Odds and ends

True story … I researched the origin of the term “odds and ends” and it was really boring so I stopped. And I didn’t feel like changing the title of this post so I left it as is.

My son is quickly becoming an entrepreneur in the world of sports card collecting and autographs and has just started a You Tube channel. I would forever be indebted to you all if you could check it out and maybe throw him a “like” or two or even subscribe. You can view it here.

Score one for dad.

My buddy Matt (he of this post) and I have rebooted our “Two Guys at Lunch” blog. You can read our two new posts here. So not only will Matt be joining me in our plan to take the gardening world by storm, we will also get back to our beautifully inane lunch discussions.

You’re right … it is going to be a huge year for us.

Speaking of Matt, I just unearthed a gem of a video he had sent to me this past summer. It is a tour of his backyard along with questions on how to improve his garden/landscape. This video will give you a good flavor of Matt’s plant knowledge level and also a glimpse into the personality of this budding (get it?) gardening superstar.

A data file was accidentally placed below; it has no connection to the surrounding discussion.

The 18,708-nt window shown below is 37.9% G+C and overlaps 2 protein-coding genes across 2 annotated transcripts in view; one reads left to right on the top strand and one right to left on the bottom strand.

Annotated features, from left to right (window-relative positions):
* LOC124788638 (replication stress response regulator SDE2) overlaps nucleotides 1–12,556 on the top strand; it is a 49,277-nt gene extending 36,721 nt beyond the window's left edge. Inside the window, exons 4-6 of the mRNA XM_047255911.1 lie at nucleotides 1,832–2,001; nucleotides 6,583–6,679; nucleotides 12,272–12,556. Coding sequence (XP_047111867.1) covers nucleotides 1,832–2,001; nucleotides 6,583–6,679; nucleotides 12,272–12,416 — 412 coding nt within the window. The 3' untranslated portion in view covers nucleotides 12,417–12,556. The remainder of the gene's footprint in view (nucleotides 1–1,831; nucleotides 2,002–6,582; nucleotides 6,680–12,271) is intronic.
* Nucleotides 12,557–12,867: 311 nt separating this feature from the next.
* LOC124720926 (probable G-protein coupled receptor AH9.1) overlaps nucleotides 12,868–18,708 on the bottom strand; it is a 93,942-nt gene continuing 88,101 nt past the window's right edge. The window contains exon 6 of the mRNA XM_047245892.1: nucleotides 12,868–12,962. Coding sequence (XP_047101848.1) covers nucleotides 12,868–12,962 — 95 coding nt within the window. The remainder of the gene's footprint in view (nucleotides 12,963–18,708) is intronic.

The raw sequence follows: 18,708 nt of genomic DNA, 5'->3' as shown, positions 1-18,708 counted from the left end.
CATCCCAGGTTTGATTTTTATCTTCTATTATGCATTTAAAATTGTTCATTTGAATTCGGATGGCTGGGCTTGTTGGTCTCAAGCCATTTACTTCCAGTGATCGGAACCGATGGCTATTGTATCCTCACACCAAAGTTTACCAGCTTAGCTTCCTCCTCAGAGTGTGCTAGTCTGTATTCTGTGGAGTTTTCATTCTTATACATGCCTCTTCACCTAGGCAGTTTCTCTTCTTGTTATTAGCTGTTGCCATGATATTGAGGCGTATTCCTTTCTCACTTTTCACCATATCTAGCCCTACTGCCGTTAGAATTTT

Grab a beverage and settle in and check out his video here.

After multiple views of the video myself, here are just a few classic moments that cannot be missed:

00:37 – Red mulch … uh oh

01:01 – “White thingies” coming out of hostas – officially scared

01:42 – Still looking for the “brick” wall

02:15 – I like the Coleus against the shed a lot

02:58 – Knows the name “pansy” … pause for effect

03:35 – Did he say “decorations”? Martha Matthew Stewart perhaps?

03:50 – Did his son call him “Matthew”? Must demand more respect

04:06 – I could listen to him say “hydrangea” on a constant loop … so proud

05:06 – Solid work on the lawn … even used straw … nice

06:08 – It hurts to see that the ornamental grass was hacked back. And in a god awful location. No Matt, that was not my advice.

07:12 – 07:55 – My fave story ever … the tale of cutting the hydrangea blooms and putting them in a vase.

08:09 – Nice call on the daylily!

So what do you think? Do you see potential in Matt or should I be worried?

In terms of my own garden, I ventured out into the snow to start assessing where I will be removing lawn and adding more “garden”. This spot below will be one of the areas for sure. This is looking from my driveway into the backyard …


And then wrapping around my deck …


You can sort of see the outline of the existing bed by the plants sticking out of the snow.

Over the next few weeks, I’ll be looking at alternatives for creating the newly sized bed from killing the grass by smothering it with cardboard or newspaper or a tarp to just removing it by hand and planting.






Two for the price of one

Let’s up the ante a bit …

I am demanding that a certain individual join me in the quest to “garden our asses off” in 2015. Or as I am want to call it, “All in”.